Arrow Big Smoke — Indigenous Cancer Patient Navigation

Arrow Big Smoke, a proud member of the Piikani Nation, supports Indigenous people in Alberta impacted by cancer.

Finding yourself in the medical world, juggling appointments, therapies and treatments is intimidating. It’s even more complicated if you speak another language or have unique personal needs. With the support of enhanced navigation for certain patient populations, these patients and their families are better able to focus on healing and less on figuring out a complex health care system. One of these navigation services includes the current Indigenous Cancer Navigation Program.

Over the last few decades, cancer rates in Indigenous people have increased rapidly, with patients typically being diagnosed in the later stages (stages 3 and 4). Due to barriers to screening programs, long distances between home and cancer centres, and a lack of culturally-appropriate care and understanding, Indigenous patients are more likely to experience reduced quality of life and poorer outcomes.

Arrow Big Smoke, a proud member of the Piikani Nation, is passionate about providing quality health care for Indigenous people. Having worked in health care for over 10 years, she has personally and professionally witnessed the barriers that many Indigenous patients face when entering the health care system. “Throughout my journey, I have worked with and have seen Indigenous clients in emergency and cancer care, and I continually find that there are still gaps in understanding,” she says. “I have personally seen and experienced biases in health care, and that’s part of what fuels my passion to do better.”

In her role, Arrow, a registered nurse with specialized training in cancer care, helps patients understand their treatment pathway and manage some of the barriers and challenges they may face. This includes acting as an advocate and voice for patients and helping health-care professionals to better understand Indigenous peoples and their cultural ways, as well as the historical trauma that can affect a patient’s ability to access health services.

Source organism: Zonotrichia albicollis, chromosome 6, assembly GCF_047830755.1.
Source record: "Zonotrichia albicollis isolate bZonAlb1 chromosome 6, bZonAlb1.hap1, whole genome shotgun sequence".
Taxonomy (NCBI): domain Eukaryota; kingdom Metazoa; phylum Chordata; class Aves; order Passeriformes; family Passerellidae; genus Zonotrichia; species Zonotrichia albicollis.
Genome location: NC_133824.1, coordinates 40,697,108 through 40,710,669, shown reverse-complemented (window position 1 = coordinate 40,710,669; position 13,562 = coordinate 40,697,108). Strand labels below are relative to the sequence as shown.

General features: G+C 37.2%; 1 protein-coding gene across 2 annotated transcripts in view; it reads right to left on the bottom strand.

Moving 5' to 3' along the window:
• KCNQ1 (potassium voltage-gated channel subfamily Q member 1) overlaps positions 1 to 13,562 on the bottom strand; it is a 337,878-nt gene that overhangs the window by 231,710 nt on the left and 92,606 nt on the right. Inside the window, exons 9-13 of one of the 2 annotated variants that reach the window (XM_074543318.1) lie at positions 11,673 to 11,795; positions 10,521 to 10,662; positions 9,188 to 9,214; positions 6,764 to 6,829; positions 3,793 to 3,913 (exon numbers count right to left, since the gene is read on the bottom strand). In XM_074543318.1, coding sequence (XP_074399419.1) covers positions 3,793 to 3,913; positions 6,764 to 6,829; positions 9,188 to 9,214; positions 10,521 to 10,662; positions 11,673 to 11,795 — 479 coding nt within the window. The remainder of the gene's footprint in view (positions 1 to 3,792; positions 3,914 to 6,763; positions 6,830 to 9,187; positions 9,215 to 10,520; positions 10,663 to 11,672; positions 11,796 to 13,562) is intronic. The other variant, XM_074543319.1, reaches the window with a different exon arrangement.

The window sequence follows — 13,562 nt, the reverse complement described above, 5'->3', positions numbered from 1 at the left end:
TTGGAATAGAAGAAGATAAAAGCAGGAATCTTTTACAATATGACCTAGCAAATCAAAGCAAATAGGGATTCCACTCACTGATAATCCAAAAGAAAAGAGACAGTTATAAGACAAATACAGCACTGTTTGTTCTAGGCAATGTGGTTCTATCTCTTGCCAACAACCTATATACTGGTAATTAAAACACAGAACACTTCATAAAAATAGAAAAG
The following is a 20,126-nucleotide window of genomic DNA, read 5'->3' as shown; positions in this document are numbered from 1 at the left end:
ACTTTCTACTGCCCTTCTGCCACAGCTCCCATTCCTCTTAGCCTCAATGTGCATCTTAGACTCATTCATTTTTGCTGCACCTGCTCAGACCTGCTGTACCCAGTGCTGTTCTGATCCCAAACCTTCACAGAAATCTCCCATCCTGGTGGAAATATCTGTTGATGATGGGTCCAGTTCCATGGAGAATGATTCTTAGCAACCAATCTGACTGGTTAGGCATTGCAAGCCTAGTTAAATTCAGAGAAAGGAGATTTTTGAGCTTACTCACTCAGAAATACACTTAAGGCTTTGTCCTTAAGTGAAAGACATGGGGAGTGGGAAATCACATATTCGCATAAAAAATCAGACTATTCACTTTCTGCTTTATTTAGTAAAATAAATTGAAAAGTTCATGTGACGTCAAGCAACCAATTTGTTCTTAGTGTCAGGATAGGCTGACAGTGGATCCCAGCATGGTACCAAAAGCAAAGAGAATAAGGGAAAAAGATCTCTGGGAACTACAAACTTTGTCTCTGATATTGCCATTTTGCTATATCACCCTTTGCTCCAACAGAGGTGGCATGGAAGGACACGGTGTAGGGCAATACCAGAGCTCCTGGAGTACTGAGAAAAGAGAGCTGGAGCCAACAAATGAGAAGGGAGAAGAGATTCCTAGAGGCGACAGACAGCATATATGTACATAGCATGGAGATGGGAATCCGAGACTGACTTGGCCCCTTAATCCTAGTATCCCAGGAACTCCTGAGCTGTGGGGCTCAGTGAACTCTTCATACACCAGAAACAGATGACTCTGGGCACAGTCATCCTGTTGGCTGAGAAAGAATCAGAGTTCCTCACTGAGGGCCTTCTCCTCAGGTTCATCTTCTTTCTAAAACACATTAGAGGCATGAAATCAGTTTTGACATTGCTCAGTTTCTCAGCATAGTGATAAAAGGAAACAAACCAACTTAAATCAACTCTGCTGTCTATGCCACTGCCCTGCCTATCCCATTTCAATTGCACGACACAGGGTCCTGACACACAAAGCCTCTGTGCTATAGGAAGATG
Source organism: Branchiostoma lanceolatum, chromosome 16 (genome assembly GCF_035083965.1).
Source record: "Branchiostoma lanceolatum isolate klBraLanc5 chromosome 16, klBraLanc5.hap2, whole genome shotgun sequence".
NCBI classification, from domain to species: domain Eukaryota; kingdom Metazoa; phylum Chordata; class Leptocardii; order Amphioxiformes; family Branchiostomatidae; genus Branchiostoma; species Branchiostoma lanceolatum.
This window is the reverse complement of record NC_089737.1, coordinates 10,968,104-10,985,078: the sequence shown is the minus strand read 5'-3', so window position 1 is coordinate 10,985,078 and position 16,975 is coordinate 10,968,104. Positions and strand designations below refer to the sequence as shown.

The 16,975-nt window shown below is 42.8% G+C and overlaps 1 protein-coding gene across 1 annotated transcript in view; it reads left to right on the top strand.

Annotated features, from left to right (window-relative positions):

Arrow believes that providing this level of compassionate and personalized care to people that might otherwise fall through the cracks is an integral aspect of the navigation service. Not only does Arrow support patients through the healthcare system, she also focuses on closing the gaps by working with other professionals to develop and connect Indigenous patients to programs and community resources that support and advocate for them through their cancer journey. “I’m working closely with other providers to contribute to a system change,” shares Arrow. “But there’s still a lot of work that needs to be done to acknowledge bias and stereotypes within the health system. It deters people from wanting to come and see us.”

With an increased commitment to services for certain patient populations, including Indigenous patients and their families, Arrow is optimistic that the new Calgary Cancer Centre will work towards being an inclusive space where all can feel safe visiting and accessing treatment and care.